Sunday, May 24, 2015

Narcolepsy - Causes


Recent autopsy studies have shown a reduced amount of hypocretin-positive neurons in patients with narcolepsy with cataplexy. Researchers have postulated that some type of immune response may affect these hypocretin cells.

Hypocretin deficiencies might set off the following chemical responses that may produce sleep attacks:

  • Lower levels of histamine, a chemical that promotes wakefulness
  • Low levels of epinephrine (commonly known as adrenaline), a hormone important in alertness and arousal
  • Increase in acetylcholine, which affects REM sleep
  • Changes in the enzyme monoamine oxidase, which is believed to be important in preventing arousal
  • Changes in dopamine, an important neurotransmitter (chemical messenger in the brain) that helps regulate sleep
  • Lower levels of leptin, a hormone associated with obesity when levels decline (people with narcolepsy tend to be overweight)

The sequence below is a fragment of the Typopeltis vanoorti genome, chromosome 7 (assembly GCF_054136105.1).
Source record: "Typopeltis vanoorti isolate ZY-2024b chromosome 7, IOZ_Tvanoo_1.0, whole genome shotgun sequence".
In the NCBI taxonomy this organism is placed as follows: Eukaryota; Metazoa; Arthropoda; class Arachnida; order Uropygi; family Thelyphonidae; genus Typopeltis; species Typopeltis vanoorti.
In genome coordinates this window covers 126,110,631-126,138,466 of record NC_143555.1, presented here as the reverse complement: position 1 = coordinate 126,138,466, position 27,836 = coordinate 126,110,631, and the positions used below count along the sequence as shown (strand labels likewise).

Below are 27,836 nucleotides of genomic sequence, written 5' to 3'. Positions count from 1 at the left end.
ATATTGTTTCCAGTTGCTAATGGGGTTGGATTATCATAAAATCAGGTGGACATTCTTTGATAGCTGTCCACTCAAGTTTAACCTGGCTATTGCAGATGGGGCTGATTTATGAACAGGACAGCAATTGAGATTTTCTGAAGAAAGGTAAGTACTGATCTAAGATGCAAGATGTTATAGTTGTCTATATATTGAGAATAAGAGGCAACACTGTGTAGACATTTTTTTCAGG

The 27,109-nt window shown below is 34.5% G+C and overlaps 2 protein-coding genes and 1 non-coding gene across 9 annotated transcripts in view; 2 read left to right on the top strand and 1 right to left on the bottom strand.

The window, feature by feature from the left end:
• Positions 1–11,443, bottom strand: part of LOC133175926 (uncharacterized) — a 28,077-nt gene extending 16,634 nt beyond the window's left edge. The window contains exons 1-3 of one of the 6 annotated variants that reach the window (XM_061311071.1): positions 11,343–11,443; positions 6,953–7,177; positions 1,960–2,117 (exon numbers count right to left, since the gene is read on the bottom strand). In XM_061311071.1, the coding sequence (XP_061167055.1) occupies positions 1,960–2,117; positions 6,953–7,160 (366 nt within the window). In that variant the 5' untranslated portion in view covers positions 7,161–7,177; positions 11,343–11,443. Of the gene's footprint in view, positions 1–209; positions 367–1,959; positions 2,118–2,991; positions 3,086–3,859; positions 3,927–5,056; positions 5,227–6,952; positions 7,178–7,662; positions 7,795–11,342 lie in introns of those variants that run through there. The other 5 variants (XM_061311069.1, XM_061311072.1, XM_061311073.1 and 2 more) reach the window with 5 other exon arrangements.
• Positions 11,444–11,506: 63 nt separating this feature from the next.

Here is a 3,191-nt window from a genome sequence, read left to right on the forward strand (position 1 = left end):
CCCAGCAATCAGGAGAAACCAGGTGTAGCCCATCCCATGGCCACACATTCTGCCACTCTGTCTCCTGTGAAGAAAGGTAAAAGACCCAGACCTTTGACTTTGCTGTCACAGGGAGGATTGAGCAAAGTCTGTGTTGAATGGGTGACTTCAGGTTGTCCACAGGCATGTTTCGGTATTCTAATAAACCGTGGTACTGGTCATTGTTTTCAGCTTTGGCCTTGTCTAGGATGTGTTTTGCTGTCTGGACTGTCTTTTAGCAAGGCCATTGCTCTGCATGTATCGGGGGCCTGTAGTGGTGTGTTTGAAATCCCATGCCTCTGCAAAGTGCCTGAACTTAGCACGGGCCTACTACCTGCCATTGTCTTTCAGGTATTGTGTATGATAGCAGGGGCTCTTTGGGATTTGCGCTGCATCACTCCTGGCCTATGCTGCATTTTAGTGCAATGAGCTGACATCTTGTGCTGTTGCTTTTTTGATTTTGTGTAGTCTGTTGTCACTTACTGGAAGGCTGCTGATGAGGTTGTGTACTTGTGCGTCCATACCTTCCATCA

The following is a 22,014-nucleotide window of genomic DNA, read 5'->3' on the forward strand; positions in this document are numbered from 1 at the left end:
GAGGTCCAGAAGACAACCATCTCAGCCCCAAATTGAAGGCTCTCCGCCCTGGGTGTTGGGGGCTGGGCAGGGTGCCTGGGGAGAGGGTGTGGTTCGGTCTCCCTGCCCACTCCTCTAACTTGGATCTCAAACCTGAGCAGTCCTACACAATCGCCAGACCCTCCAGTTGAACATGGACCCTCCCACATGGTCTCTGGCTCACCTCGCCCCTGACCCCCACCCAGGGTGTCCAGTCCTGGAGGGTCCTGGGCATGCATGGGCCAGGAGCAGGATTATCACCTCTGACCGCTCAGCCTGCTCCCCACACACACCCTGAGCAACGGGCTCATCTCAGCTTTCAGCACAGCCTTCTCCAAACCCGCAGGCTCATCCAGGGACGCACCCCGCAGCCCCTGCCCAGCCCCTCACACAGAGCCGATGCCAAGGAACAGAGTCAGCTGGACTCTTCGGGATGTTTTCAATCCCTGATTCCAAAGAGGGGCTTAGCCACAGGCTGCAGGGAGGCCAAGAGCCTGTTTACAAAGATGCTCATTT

• Higher-than-normal secretion of growth-hormone during the day, which may play a role in sudden falling-asleep episodes

Genetic Factors

Narcolepsy has a genetic component and tends to run in families. An estimated 8 - 10% of people with narcolepsy have a close relative who has the disorder. An individual with a family member who has narcolepsy is 20 to 40 times more likely to have narcolepsy, compared to a person with no family history of the disease.

However, genetics are not the only factor involved in narcolepsy. Narcolepsy most likely involves a combination of genetics and one or more environmental triggers, such as infection, trauma, hormonal changes, immune system problems, or stress. Researchers are looking for specific genetic mutations that may make individuals susceptible to this disorder, and have discovered recently that most affected individuals carry the HLA DQB1(*)0602 gene. More recent studies also show that the TCR-alpha gene, which interacts with the HLA genes, is also involved in narcolepsy.

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Review Date: 07/04/2010
Reviewed By: Harvey Simon, MD, Editor-in-Chief, Associate Professor of Medicine, Harvard Medical School; Physician, Massachusetts General Hospital. Also reviewed by David Zieve, MD, MHA, Medical Director, A.D.A.M., Inc.

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